Depending on the acceptance of the old or the new Orthodox calendar, Petar Ouvaliev was born in Sofia on 30th December 1914 or on 12th January 1915, first child of Hristo Ouvaliev and Guina Zdravkova.
The parents built and lived in a house on Ulitza Karnigradska (now demolished and replaced – at No. 1 – by an apartment block) with, as Petar always loved to recall, their own cow in the garden to ensure fresh milk for the children. Petar had now acquired a sister, Teodora – afterwards more commonly called ‘Dora’. The house was covered in wisteria and proved a meeting place for many of the intellectuals of the time.
Both children, Petar and Dora, were early exposed to an open and international world culture and, as a result of their parents’ language abilities and beliefs, were enrolled first in Italophone educational establishments: Petar in Italian Primary (Alessandro Manzoni), to be followed by French; Dora Italian Primary and Secondary in Sofia. In an article written in 1949 for the Italian review Film, their London correspondent Pierre Rouve wrote:
It was 1921 and my father – who had only one fault, but a huge one: he was wholeheartedly European – said to my mother: ‘We’ll need to send this son of ours to an Italian school. If one day he’ll want to be a cultured person, he’ll need to start by speaking Italian. Thus it was that I found myself the only foreigner in a small Italian school in a pretty small Balkan capital and, if I haven’t quite succeeded in becoming what my father would have wished, it is entirely my fault.
After the Italian primary school, where he gained a thorough, fluent and lasting knowledge of and competence in the language (and for which we can be sure that his father was proud of him!) Petar Ouvaliev was sent, for his secondary schooling, to the Augustinian Brothers’ “French College” in Plovdiv (whose building now forms part of the Paissi Hilendarski University and where I, while attending a recent meeting of a European programme group, had the very strange, even eery, experience of sitting at a table in what would have been the boys’ dormitory...). There the uniform, the programme and the discipline were strict: often minor infringements of, for example, the uniform code would meet with punishment, usually detention.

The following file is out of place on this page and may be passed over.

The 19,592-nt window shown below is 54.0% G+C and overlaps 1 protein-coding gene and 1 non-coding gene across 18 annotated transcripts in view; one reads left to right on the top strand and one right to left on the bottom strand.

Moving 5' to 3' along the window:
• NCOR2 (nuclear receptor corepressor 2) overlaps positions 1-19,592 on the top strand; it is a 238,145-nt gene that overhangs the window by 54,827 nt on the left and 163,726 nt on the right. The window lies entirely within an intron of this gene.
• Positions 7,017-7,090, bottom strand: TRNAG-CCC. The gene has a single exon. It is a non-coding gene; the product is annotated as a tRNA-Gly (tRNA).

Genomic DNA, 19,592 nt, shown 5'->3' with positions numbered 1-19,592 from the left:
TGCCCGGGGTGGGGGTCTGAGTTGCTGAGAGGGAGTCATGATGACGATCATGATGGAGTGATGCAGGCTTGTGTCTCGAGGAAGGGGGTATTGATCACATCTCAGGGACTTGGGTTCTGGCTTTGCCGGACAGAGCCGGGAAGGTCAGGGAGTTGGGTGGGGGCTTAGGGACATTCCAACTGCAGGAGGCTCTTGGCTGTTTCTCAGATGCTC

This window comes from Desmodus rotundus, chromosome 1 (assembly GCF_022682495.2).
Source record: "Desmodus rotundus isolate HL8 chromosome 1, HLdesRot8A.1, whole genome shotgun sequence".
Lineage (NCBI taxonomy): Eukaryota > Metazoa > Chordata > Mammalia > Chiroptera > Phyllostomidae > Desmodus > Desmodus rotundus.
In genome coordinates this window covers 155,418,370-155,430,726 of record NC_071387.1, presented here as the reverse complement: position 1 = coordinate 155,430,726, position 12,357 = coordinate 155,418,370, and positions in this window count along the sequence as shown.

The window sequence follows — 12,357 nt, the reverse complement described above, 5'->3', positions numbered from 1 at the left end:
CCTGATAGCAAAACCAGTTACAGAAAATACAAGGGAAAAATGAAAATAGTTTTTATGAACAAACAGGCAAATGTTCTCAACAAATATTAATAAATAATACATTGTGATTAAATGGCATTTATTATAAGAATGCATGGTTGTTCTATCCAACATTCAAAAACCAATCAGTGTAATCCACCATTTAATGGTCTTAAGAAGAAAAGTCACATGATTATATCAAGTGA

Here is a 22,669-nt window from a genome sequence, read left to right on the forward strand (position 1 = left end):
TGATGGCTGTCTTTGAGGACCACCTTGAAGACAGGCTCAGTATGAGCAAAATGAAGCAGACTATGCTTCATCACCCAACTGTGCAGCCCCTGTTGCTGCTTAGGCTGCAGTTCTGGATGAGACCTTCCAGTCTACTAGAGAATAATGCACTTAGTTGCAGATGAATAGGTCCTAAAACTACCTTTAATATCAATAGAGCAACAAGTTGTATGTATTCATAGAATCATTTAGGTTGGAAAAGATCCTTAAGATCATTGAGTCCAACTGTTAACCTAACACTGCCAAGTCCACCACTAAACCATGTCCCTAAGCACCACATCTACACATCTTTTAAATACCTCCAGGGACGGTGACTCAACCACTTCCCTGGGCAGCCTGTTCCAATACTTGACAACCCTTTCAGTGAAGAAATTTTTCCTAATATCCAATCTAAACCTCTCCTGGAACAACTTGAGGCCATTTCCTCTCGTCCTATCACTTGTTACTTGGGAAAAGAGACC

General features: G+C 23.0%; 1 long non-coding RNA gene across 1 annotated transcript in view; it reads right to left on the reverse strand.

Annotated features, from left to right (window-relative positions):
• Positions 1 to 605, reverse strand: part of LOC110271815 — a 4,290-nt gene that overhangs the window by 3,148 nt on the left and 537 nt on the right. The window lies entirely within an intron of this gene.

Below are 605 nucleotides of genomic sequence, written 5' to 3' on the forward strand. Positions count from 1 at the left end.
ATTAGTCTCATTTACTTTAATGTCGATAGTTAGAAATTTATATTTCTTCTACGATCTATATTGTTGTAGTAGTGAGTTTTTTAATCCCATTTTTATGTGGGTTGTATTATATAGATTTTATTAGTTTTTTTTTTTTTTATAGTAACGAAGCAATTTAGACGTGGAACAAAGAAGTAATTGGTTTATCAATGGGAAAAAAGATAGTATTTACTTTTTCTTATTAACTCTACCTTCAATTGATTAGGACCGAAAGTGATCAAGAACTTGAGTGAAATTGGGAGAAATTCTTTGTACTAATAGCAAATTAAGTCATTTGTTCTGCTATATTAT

By this time Petar Ouvaliev was developing a passionate interest in plays and musicals. Whereas other boys, he recalled, would be kept in for punishment on a sports afternoon, the Brothers very cleverly taught him a lesson by keeping him in on Saturdays, the day when he would otherwise have returned to Sofia for the weekend and, of course, gone to the theatre! His early youthful passions for Mimi Balkanska and, later, for Rouzha Delcheva and their performances led to an improvement in his behaviour in school!View Photos »